August 15, 2011

Discussing action with Karasawa-san.

In the front of this photo is Naoka Watanabe from our Modern Visual Information department. He’s been a frequent object of wrath on set. In the corner is Jellyfish Eyes” Kaikai Kiki-side producer Chiaki Kasahara.

It’s the first day of shooting on a built set. I was concerned with a great many things so I’ve been cracking the whip on them all morning. Now it’s time for the main event!

On set, I’ve already been brought to tears by the skills of the actors several times. I even cried during the comedy scenes. I get caught up in imagining each characters’ background and find myself going over each line of dialog in my mind, imagining all the unsaid reasons they say sometimes ridiculous things and end up crying.

What is it that people need from stories. I’ve been thinking about this a lot the past several days. People need an external device that can make them forget about the struggles they go through every day. That device is storytelling. The scale of experiences that an individual can go through in one single life is limited. Even today, in the age of computers, where the internet has linked the world together and we can fly anywhere for a reasonable price, those of here in Japan are still limited to our individual experiences and most of the unforgettable ones are negatives. re is only so much that a single person can experience in one lifetime. Our positive memories form only a tiny speck of our total experience. And to escape that fact, we need stories.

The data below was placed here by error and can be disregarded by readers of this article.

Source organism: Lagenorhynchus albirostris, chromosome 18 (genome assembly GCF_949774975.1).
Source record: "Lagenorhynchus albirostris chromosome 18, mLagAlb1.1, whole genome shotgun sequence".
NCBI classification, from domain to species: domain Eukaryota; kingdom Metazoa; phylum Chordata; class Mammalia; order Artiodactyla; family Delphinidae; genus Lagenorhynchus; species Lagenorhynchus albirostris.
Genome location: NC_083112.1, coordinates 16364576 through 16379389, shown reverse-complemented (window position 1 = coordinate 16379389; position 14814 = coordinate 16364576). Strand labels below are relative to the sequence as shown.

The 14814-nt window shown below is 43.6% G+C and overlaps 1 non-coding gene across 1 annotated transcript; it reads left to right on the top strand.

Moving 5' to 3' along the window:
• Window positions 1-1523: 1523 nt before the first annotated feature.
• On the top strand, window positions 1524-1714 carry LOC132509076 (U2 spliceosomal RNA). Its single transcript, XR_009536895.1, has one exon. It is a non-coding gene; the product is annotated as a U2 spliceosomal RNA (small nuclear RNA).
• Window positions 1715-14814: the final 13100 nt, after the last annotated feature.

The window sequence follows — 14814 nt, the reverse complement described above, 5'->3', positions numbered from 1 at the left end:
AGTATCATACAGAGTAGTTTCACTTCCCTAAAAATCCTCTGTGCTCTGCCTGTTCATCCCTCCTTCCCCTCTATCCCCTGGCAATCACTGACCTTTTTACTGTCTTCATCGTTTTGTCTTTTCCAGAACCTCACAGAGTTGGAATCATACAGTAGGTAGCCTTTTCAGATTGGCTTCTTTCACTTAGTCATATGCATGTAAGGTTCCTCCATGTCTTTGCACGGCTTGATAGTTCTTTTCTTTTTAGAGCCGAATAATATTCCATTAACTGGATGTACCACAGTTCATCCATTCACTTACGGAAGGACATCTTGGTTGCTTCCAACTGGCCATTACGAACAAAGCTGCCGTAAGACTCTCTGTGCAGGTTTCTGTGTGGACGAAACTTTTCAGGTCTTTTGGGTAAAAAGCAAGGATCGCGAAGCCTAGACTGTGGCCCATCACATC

Postwar Japan has a history of eliminating tales which reflect on the darker parts of life. These memories began piling up beneath the surface in hidden, unseen layers until finally they were completely concealed, only to burst forward all at once with the recent disasters. Japanese are beginning to protest the state of things in Japan. I began looking at Japanese stories and thought “everyone has got it all wrong”. This comfortable, superflat country that we call Japan was created entirely by our own hands.

Learning to live, even if it means accepting the worst aspects and the worst periods of life. It’s true that there is much in the world that we cannot be proud of, but getting our hands dirty in the muck of it all is the only way to affect real change.

I want to craft a story that communicate this message to children. No. To all of Japan. They don’t have to listen, but I do have to speak. The movie I’m making is built on this ambition.

And that’s why I become all sentimental watching those miraculous moments when the actors fully embody their roles.